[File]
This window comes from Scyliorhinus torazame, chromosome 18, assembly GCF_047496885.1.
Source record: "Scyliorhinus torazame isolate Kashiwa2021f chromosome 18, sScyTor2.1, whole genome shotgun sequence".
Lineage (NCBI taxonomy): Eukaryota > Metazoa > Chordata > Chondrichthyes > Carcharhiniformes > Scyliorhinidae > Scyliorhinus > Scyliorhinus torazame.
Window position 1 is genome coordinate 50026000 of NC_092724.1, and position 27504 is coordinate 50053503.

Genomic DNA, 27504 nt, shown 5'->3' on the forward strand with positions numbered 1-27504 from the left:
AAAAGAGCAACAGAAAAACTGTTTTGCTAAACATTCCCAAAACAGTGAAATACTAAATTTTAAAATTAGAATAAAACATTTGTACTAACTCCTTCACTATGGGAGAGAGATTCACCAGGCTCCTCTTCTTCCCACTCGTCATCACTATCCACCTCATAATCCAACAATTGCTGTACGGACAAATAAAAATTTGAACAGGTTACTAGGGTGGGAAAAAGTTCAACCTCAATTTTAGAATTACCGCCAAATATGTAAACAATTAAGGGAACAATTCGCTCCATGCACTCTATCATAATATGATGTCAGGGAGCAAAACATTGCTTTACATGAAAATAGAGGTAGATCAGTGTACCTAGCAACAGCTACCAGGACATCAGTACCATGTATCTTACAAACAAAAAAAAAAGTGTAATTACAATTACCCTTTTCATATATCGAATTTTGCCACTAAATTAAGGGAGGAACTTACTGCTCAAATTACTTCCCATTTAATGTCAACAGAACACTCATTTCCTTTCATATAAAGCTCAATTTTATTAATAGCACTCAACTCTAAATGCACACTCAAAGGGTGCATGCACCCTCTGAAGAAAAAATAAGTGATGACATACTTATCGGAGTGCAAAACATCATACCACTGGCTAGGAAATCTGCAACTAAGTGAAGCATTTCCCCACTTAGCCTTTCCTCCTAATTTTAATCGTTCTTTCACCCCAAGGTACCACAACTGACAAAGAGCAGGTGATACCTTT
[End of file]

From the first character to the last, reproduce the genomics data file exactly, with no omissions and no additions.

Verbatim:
This window comes from Scyliorhinus torazame, chromosome 18, assembly GCF_047496885.1.
Source record: "Scyliorhinus torazame isolate Kashiwa2021f chromosome 18, sScyTor2.1, whole genome shotgun sequence".
Lineage (NCBI taxonomy): Eukaryota > Metazoa > Chordata > Chondrichthyes > Carcharhiniformes > Scyliorhinidae > Scyliorhinus > Scyliorhinus torazame.
Window position 1 is genome coordinate 50026000 of NC_092724.1, and position 27504 is coordinate 50053503.

Genomic DNA, 27504 nt, shown 5'->3' on the forward strand with positions numbered 1-27504 from the left:
AAAAGAGCAACAGAAAAACTGTTTTGCTAAACATTCCCAAAACAGTGAAATACTAAATTTTAAAATTAGAATAAAACATTTGTACTAACTCCTTCACTATGGGAGAGAGATTCACCAGGCTCCTCTTCTTCCCACTCGTCATCACTATCCACCTCATAATCCAACAATTGCTGTACGGACAAATAAAAATTTGAACAGGTTACTAGGGTGGGAAAAAGTTCAACCTCAATTTTAGAATTACCGCCAAATATGTAAACAATTAAGGGAACAATTCGCTCCATGCACTCTATCATAATATGATGTCAGGGAGCAAAACATTGCTTTACATGAAAATAGAGGTAGATCAGTGTACCTAGCAACAGCTACCAGGACATCAGTACCATGTATCTTACAAACAAAAAAAAAAGTGTAATTACAATTACCCTTTTCATATATCGAATTTTGCCACTAAATTAAGGGAGGAACTTACTGCTCAAATTACTTCCCATTTAATGTCAACAGAACACTCATTTCCTTTCATATAAAGCTCAATTTTATTAATAGCACTCAACTCTAAATGCACACTCAAAGGGTGCATGCACCCTCTGAAGAAAAAATAAGTGATGACATACTTATCGGAGTGCAAAACATCATACCACTGGCTAGGAAATCTGCAACTAAGTGAAGCATTTCCCCACTTAGCCTTTCCTCCTAATTTTAATCGTTCTTTCACCCCAAGGTACCACAACTGACAAAGAGCAGGTGATACCTTT